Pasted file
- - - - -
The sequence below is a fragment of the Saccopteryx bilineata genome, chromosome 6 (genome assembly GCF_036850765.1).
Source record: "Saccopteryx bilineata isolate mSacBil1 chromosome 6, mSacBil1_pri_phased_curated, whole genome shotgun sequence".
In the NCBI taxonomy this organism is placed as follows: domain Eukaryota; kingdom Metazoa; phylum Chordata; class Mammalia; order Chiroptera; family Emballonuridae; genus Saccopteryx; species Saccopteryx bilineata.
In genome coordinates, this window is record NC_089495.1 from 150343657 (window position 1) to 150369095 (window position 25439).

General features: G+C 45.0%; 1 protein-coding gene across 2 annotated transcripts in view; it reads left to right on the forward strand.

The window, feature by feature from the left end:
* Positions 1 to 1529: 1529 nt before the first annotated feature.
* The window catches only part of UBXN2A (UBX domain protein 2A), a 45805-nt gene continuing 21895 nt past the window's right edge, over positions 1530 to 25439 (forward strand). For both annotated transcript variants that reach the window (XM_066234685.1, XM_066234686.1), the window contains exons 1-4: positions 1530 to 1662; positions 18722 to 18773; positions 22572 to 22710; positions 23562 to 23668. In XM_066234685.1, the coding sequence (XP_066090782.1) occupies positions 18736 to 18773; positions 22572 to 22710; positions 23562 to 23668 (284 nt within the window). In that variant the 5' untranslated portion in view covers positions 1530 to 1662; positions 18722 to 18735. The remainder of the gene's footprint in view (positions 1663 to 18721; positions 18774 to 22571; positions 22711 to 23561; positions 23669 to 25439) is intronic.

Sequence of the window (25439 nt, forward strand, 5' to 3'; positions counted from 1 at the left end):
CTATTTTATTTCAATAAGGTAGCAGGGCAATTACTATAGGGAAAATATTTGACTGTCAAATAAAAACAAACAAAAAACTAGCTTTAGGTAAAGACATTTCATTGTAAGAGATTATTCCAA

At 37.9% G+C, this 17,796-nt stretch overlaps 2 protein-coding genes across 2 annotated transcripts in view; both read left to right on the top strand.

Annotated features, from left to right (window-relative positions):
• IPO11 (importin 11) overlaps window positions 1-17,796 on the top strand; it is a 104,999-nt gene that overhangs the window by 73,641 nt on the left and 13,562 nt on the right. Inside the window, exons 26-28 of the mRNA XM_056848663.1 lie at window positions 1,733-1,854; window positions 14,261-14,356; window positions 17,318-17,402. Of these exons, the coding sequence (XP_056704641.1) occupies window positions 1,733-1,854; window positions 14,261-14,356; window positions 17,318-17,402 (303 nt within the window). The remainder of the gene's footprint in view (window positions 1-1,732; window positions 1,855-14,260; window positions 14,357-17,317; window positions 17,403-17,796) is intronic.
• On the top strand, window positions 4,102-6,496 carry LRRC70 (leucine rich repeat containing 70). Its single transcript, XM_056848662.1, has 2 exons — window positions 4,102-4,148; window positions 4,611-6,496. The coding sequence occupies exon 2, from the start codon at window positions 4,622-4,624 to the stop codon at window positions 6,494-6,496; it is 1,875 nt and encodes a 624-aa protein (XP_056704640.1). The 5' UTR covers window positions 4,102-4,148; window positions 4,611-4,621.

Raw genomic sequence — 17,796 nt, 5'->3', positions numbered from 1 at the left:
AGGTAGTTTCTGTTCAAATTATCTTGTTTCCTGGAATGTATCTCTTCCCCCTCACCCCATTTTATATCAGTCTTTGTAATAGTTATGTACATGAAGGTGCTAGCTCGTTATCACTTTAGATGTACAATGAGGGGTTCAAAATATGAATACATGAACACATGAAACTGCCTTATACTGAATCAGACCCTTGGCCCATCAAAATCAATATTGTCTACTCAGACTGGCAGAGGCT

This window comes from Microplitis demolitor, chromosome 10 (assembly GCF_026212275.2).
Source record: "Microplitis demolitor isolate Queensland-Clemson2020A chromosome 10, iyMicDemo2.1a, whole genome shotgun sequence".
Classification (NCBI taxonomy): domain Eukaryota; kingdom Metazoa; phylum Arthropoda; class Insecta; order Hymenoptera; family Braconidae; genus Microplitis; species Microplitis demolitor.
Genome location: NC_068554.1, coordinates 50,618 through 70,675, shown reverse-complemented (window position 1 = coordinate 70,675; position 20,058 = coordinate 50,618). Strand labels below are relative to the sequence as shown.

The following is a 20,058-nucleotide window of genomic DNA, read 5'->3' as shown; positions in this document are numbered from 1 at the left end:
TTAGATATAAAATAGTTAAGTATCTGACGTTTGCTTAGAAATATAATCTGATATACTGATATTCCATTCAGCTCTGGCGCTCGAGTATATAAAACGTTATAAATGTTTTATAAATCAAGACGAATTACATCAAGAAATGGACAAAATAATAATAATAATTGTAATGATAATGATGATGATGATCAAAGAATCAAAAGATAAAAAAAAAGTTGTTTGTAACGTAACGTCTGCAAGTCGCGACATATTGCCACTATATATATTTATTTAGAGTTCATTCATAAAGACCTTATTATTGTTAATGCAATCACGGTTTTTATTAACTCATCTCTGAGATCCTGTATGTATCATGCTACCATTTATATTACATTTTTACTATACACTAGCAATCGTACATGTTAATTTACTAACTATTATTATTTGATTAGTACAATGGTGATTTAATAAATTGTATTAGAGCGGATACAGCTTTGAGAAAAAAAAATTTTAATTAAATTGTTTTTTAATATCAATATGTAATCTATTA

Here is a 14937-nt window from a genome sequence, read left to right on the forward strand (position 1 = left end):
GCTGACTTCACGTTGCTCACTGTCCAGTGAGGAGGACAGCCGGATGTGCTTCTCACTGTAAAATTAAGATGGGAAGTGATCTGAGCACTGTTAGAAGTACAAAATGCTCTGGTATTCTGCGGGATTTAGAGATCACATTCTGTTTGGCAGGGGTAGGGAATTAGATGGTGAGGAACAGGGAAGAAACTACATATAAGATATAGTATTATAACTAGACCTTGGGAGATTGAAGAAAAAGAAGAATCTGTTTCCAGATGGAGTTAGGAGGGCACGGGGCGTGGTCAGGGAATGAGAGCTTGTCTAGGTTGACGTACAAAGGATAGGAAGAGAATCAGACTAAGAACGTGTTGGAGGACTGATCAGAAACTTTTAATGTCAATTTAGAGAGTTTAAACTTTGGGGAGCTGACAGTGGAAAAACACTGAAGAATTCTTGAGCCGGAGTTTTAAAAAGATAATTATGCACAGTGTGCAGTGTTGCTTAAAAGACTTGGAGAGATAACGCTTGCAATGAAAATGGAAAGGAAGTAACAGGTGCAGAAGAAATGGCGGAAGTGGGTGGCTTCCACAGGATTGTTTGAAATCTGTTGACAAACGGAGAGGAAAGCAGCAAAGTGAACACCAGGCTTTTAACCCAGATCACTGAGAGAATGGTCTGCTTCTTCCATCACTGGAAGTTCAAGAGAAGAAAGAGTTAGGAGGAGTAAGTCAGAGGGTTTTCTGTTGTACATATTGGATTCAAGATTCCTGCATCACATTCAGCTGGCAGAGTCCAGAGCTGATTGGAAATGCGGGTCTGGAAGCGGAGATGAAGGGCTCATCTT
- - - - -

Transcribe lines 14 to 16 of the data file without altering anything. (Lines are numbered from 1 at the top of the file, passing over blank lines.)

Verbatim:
• On the top strand, window positions 4,102-6,496 carry LRRC70 (leucine rich repeat containing 70). Its single transcript, XM_056848662.1, has 2 exons — window positions 4,102-4,148; window positions 4,611-6,496. The coding sequence occupies exon 2, from the start codon at window positions 4,622-4,624 to the stop codon at window positions 6,494-6,496; it is 1,875 nt and encodes a 624-aa protein (XP_056704640.1). The 5' UTR covers window positions 4,102-4,148; window positions 4,611-4,621.

Raw genomic sequence — 17,796 nt, 5'->3', positions numbered from 1 at the left:
AGGTAGTTTCTGTTCAAATTATCTTGTTTCCTGGAATGTATCTCTTCCCCCTCACCCCATTTTATATCAGTCTTTGTAATAGTTATGTACATGAAGGTGCTAGCTCGTTATCACTTTAGATGTACAATGAGGGGTTCAAAATATGAATACATGAACACATGAAACTGCCTTATACTGAATCAGACCCTTGGCCCATCAAAATCAATATTGTCTACTCAGACTGGCAGAGGCT